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Communication Tips When Customers Complain | Print |  E-mail

Reprinted from CSP Magazine

If you ever talked back with the wrong tone of voice to your parents you probably heard “watch your mouth”. Without realizing it your employees may be eliciting that same feeling in your customers. Listen to my recent nightmare and you’ll see what I mean. See if you can find all the things they did wrong.

Last month I was traveling from Washington, DC to Canada with a layover in Minneapolis. (You can guess the airline.) Departure was scheduled at 11:20am, however it was now 11:35 am. The flight attendant announced we were waiting for a passenger that didn’t have their passport and we would leave as soon as the passport arrived. Immediately I realized this is nuts! I asked the flight attendant “who makes the decision that waiting for one customer out weighs the value of nearly 200 others that have connections and appointments?” She said with her arms cross in a flat tone of voice “I don’t know”. Since she didn’t volunteer to find out I had to ask her “could you please find that person?” After about twenty minutes she told me the supervisor at the gate makes that decision. I asked if they planned to do anything to compensate us for the inconvenience (like a free drink). She responded with “There’s nothing I can do. I can’t give away drinks, company policy requires I count all of them.” As I started to tell her this was ridiculous she interrupted and said, “there’s nothing I can do so don’t shot the messenger”. On a scale of one to ten, ten being very upset I started out at about a four for just being delayed. But the more I talked to the employees of this airline they pushed me toward a ten. At this point I’ve been interrupted and I’ve heard - “I don’t know, I can’t do anything, it’s company policy, don’t shot the messenger”.

Now I honestly don’t think she intended to make matters worse but like most situations all too often the words your employees chose and how they deliver them can escalate a minor situation into a major one. Eventually, I talked to the supervisor and 50 minutes later we departed. After departure they announced they were giving us all a drink coupon for the inconvenience (wonder where they got that idea?). As they handed out the coupon book to everyone (even the passenger that eventually boarded that held us up) I became more upset. The coupon book was a great tool. The coupon book had a phone card to notify family and friends of the delay, a drink coupon, and an apology for the delay. What a great recovery strategy, too bad they treated it like it was gold! If I hadn’t made a point of this they would have never apologized to the 200 passengers they inconvenienced since only the supervisor had to authority to give them away.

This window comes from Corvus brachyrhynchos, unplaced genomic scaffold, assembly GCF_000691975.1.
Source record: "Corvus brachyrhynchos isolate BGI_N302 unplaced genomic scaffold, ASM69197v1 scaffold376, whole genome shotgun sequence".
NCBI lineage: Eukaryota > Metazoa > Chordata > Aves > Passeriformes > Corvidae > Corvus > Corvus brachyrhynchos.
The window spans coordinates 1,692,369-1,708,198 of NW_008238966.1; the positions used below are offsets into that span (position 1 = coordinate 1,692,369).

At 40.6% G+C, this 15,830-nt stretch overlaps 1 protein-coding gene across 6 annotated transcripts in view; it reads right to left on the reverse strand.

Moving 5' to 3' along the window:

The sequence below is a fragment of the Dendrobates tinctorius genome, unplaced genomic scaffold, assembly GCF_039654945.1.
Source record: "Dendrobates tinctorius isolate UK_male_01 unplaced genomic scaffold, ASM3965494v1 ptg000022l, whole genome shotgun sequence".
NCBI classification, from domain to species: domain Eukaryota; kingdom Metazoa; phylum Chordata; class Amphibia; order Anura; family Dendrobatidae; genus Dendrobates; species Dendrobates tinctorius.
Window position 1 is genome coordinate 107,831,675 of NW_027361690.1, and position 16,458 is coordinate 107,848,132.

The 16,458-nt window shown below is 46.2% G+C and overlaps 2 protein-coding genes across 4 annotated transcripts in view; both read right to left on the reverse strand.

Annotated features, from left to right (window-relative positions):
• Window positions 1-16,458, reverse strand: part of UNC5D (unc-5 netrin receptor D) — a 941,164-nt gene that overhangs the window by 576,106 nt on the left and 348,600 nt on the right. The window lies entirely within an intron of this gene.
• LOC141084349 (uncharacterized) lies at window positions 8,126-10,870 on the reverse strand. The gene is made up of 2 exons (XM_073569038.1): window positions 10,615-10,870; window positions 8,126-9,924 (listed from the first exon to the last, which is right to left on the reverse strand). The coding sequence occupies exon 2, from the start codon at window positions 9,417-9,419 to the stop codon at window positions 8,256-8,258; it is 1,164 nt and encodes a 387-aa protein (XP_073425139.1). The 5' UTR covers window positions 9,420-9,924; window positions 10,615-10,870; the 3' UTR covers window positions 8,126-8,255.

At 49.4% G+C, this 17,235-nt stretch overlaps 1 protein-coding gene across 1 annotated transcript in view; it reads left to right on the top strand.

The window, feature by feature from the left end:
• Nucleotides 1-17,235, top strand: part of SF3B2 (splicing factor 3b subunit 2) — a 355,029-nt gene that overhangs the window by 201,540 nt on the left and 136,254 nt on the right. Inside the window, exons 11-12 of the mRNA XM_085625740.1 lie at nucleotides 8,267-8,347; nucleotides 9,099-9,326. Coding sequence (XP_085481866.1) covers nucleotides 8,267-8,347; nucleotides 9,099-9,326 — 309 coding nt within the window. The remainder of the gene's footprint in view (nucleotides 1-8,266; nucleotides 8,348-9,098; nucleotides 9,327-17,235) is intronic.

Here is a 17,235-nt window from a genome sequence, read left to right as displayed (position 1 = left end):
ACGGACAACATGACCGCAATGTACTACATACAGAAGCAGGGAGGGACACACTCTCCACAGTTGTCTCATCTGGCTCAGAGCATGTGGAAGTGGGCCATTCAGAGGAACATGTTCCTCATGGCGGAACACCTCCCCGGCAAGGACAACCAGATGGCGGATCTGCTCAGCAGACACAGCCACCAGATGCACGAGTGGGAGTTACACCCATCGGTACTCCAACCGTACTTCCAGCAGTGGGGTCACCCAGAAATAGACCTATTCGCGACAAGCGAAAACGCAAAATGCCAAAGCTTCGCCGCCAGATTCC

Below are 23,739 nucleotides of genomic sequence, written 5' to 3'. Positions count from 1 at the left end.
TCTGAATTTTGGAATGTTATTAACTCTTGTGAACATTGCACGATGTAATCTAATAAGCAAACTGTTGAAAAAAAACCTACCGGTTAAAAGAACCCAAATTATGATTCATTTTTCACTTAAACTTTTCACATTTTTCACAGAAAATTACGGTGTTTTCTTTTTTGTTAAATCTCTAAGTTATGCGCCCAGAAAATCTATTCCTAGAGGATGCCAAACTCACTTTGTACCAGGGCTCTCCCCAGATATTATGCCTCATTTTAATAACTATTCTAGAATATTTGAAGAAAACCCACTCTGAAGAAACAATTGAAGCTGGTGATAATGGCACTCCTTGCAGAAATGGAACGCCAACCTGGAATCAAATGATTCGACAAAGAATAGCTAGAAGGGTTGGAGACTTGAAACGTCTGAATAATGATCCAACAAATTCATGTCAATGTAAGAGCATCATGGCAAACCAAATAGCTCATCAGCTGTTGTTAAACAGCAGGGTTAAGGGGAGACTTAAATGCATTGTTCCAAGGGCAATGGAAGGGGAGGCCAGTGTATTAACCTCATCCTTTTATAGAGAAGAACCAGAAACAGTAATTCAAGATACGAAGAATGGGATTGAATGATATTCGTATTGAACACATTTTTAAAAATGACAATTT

Not only were the choice of words wrong but also the tone of voice and body language spoke volumes. Below are just two examples of how easily they could have changed the entire tone of the conversation.

“I don’t know, but let me find out” instead of “I don’t know”.
“I don’t have that authority but let ask the supervisor if we can issue some complimentary drinks” instead of “I can’t, company policy blah blah”.
And never ever interrupt a customer that’s upset. An upset customer is like a balloon. Let them talk to let the air out. If you interrupt, you just added more air to that balloon. This sort of engagement takes place in our stores everyday, especially considering the stress some of our employees our under with the multi-tasking they have to do. If you haven’t prepared them in the magic of words and how to communicate you’re probably losing some customers to the competition.

© 2009 Employee Performance Strategies Inc.
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